The Gordon Setter is the largest of all of the setter breeds. With a muscular physique and silky, long black hair, they have a striking appearance. Here are some fun facts about Gordon Setters:
1. Gordon Setters Were Bred In Scotland To Hunt Birds
Although their ancient lineage can be traced back to 1620, it wasn’t until around 200 years ago that Gordon Setters were developed in Scotland to lay down, or “set”, when they located birds. This style of hunting showed hunters where the birds were without scaring them away.
Hunters could then throw a net around the area where their Gorden Setter signaled. With the net in place, they could flush out, capture, and harvest the birds easily. Sometimes, the net was even thrown around the dog too!
During the 19th century, the broad category of Setters diverged into specific Setter breeds. Specific Setter breeds were identified and developed based on location, terrain, and method of hunting. The Gordon Setter’s square frame and heavier bone structure compared to other Setters served them well on the steep terrain of Scotland.
2. They Are Named After A Duke
A predecessor to the Gordon Setter was the “Black and Tan Setter” breed. This breed was developed, in part, by Alexander Gordon. He was the fourth Duke of Gordon and owned a kennel at Gordon Castle.
Although his initial dogs resembled the English Setter, subsequent crosses of the flat-coated Black and Tan Collie, Black Pointers, Solid-Black Setters, and Bloodhounds helped create the Gordon Setter as the distinct breed we know today.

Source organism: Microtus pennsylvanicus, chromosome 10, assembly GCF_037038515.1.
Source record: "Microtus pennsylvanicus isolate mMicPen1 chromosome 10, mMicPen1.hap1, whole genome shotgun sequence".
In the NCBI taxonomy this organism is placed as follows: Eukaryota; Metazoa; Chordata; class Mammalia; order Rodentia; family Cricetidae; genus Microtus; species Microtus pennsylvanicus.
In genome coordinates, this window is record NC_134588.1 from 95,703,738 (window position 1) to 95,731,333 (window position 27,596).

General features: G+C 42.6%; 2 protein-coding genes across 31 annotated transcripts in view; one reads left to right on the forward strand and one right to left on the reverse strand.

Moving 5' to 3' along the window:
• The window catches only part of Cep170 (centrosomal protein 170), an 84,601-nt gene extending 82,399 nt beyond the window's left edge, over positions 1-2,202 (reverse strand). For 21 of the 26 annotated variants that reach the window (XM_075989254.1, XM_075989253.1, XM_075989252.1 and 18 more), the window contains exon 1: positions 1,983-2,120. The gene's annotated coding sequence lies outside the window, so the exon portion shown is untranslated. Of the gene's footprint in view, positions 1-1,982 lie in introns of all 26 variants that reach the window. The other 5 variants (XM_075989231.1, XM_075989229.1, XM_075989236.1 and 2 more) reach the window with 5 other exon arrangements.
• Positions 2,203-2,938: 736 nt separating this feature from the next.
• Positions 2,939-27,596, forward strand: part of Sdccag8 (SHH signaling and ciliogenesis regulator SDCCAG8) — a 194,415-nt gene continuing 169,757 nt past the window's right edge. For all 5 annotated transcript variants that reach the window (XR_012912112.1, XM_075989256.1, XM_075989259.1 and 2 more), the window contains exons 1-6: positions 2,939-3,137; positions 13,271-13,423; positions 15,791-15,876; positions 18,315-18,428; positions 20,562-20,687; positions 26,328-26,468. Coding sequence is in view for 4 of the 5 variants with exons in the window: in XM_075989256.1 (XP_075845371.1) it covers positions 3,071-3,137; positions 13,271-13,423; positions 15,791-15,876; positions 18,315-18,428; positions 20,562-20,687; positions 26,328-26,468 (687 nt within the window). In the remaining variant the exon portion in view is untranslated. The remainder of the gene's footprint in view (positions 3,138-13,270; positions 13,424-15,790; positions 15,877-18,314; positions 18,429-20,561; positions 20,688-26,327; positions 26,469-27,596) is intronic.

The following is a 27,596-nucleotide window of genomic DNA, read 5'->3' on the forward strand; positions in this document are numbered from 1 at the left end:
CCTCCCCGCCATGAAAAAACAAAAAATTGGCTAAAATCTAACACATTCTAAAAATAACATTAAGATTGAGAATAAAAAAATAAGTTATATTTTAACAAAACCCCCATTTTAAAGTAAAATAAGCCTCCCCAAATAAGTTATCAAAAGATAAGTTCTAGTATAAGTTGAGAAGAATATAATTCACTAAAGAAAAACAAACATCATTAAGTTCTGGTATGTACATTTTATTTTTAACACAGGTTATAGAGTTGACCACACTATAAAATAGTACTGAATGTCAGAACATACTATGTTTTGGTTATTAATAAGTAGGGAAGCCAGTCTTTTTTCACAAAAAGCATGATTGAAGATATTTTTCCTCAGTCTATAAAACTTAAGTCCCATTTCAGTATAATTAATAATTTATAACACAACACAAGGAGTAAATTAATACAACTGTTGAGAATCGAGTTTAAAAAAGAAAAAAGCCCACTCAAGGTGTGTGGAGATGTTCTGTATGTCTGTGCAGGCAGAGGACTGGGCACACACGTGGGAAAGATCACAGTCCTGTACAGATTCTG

3. Gordon Setters Were One of the Original American Kennel Club Dogs
The Gordon Setter was one of the original nine dog breeds to be registered with the American Kennel Club. In 1872, the British Kennel Club officially recognized the Black and Tan Setter. The dog breed was registered in America in 1878. The AKC officially recognized the breed in 1884 as the Gordon Castle Setter.
In 1893, just eight years later, the American Kennel Club amended the name of the breed from Gordon Castle Setter to Gordon Setter. Although this amendment to the name occurred in 1893 for the AKC, the Kennel Club (British Kennel Club) did not officially accept the Gordon Setter name until 1924.
4. A Former Secretary of State Helped Introduce the Breed to the US
In the 1840s, Daniel Webster and George Blunt from New York brought the Gordon Setter to the United States for the first time. Webster served as secretary of state from 1841-1843 and again from 1850-1852.
Webster and Blunt purchased Rachael and Rake, a male and a female, from the Duke of Gordon Kennels and brought them to the United States. These two dogs became the cornerstone of the Gordon Setter dog breed in the United States.
These are a few fun facts about Gordon Setters. If you’re smitten by their slick appearance and wistful ears, consider learning more about them to make sure they are the right fit for you, and then checking out the available Gordon Setter puppies. You never know; this uncommon, well-tempered breed may be just what you need in your life!